Monday, April 13, 2009

War is hell - the First flight of the Phantom Eagle

Last year, Marvel published the "Phantom Eagle" mini-series as a part of it's "mature readers" Max imprint. Featuring covers by John Cassaday, the series united longtime war stories enthusiast Garth (Preacher) Ennis with industry veteran Howard (American Flagg) Chaykin. The result was a 5-issue mini-series with a set of very unique creative goals set for itself.

1. War is hell

As part of it's agenda, the editorial behind Marvel's Max imprint thought it wise to update the trademarks to a couple of decades old genre comics, such as "War is hell" and "Dead of night". The latter turned out to be a moniker for a series of mostly unconnected mini-series trying to re imagine Marvel's horror characters for today's audience, but the former didn't so far yield any follow-ups. For all intents and purposes, so far it remains but a subtitle for the Ennis and Chaykin series.

2. the First flight of Phantom Eagle

Yet, despite "the Hood" and "Alias" being among the first projects Marvel Max projects, the imprint has since mostly avoided being used as a platform for creator-owned characters. Thus, when writer Garth Ennis first proposed the idea for a story about Great war pilots, the editor Nick Lowe had to try and find a suitable company owned character.

Eventually, the little known war ace Phantom Eagle ended up being used as a vehicle for the story. The character's back story mostly consisted of his original appearance in 1968, which suited Ennis. Taking the basic ideas behind Phantom Eagle's origin, Ennis reportedly set out to do additional research for the project.

3. Garth Ennis, the writer

Reading Ennis' work, it's always been obvious that he is a history and military enthusiast. Even the series with heavy supernatural elements, like "Hellblazer" and "Preacher", featured whole issues that had little to do with their protagonists, instead spotlighting memorable war stories. On "Hitman" he even went so far as to mirror some of his favourite movies with an extended homage to "Kelly's heroes", recasting the famous film using DC's classically bizarre "Haunted tank" iconography.

DC was receptive to his way of doing things, giving the writer a chance to revisit the later career of the German Great War pilot "Enemy ace" in a prestige format series. Following this, the Vertigo imprint was open to allow the writer to write effectively a series of creator-owned one shots under the title "War stories".

Several years later, he was tying up his four year long tenure on Marvel Max's highest profile title, "the Punisher", with, appropriately, a story calling back to the Vietnam war conflict. This overlapped with his commitment to finally write the "Phantom eagle" mini-series, which was to be published following his departure from the ongoing title. Marvel counted on Ennis' familiarity with the historical events, but it's another source that seems to have left a much more direct influence on his script.

Nowhere in the promotional material was it mentioned that "Aces high", Jack Gold's 1976 film ended up being the biggest inspiration for the project. The mini-series mirrors most of the movie's plot point by point, with Phantom Eagle and his little known back story being the most notable addition to the Malcolm McDowell-starring feature. This should come as no surprise, remembering Garth Ennis' tendency to stick close to his inspirations, but it brings about comparisons that may well be to detriment to Marvel's series.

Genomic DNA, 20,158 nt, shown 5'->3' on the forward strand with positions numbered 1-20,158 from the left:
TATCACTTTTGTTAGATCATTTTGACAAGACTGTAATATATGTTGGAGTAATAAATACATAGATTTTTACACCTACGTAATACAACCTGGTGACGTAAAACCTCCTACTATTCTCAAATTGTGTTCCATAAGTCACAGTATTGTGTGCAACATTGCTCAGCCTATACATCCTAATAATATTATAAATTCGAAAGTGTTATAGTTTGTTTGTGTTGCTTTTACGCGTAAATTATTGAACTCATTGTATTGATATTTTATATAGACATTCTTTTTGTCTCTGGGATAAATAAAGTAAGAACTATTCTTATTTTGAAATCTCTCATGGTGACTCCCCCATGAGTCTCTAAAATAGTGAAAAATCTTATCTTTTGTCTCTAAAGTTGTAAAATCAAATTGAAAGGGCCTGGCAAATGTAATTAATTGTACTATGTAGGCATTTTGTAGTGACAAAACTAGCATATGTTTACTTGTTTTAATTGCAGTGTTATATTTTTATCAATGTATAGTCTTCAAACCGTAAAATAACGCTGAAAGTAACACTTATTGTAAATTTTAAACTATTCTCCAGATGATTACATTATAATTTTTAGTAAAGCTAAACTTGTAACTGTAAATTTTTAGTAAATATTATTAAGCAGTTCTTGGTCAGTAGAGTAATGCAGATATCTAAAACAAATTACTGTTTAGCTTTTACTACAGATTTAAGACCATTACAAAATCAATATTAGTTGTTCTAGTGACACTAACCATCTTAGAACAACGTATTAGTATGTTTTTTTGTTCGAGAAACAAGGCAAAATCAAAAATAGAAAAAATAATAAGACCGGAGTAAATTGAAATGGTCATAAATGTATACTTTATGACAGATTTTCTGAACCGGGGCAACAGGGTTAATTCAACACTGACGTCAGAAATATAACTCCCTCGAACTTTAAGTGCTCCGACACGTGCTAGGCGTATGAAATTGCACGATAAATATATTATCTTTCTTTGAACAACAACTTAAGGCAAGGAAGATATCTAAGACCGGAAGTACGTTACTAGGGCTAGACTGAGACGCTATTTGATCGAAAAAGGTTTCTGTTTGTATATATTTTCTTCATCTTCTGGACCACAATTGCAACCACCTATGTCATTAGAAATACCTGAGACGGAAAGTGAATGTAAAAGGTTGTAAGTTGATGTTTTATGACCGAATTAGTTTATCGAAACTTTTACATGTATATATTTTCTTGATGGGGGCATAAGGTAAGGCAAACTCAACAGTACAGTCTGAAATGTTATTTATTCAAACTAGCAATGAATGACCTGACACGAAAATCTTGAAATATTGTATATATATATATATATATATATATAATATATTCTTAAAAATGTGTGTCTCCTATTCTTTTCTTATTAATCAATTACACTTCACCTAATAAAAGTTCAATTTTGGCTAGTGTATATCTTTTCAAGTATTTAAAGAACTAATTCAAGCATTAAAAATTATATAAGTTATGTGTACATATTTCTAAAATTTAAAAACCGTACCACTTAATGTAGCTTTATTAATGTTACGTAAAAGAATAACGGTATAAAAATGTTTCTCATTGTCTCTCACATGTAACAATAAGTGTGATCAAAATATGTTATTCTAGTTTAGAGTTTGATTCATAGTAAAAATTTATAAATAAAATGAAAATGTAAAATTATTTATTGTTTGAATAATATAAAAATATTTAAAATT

In retrospect, it's obvious that Ennis couldn't have drawn much inspiration from the 1968 mystery man aviator, but he still manages to elevate Phantom Eagle to the status of a fleshed-out character. To Ennis' fans this should come as no surprise, as the writer always excelled at realistic characterisation and natural dialogue. In fact, some of the comics' most memorable male bonding dynamics come from the relationships he set up and fully developed in "Hitman" and "Preacher", so that the camaraderie between the pilots comes off as very believable. Phantom Eagle's colleagues are all new multi-faceted characters, with the drama aided by the fact that the reader isn't at any point sure if they will survive the next aerial fight, such is the unique standpoint they find themselves in.

The series alternates between the dialogue-heavy scenes featuring the aforementioned base staff interacting with the unique lead character, and fast-paced action sequences filled with shock and suspense. This gives Ennis a unique chance to develop Phantom Eagle in the brief moments of his highly-dangerous flight experiences, while showing his continuing maturation through the eyes of his fellow officers as they struggle to make sense of their lives between missions.

The fast-pace of the story and it's relative brevity could make for some confusing moments by the reader not accustomed to Ennis' style of writing and the particular story setting. Ennis makes the most of the minimalistic format, but some of the characters still remain as little more than caricatures, which does not go far to making the reader care for their sudden deaths. Coupled with the period language, the lack of space leaves the book with some scenes that potentially make more sense upon rereading.

Still, the work does not suffer from the stylistic choices, as Phantom eagle's character arc works very successfully, leading up to the last chapter that reveals the mysteries of his past as the character comes full circle in his understanding of the horrors of the war. Similar to the approach taken by Jason Aaron on his "Other side" mini-series, Ennis paints yet more realistic portrayal of a war hero, learning to live with the seemingly endless war in ways both tragic, and times comical.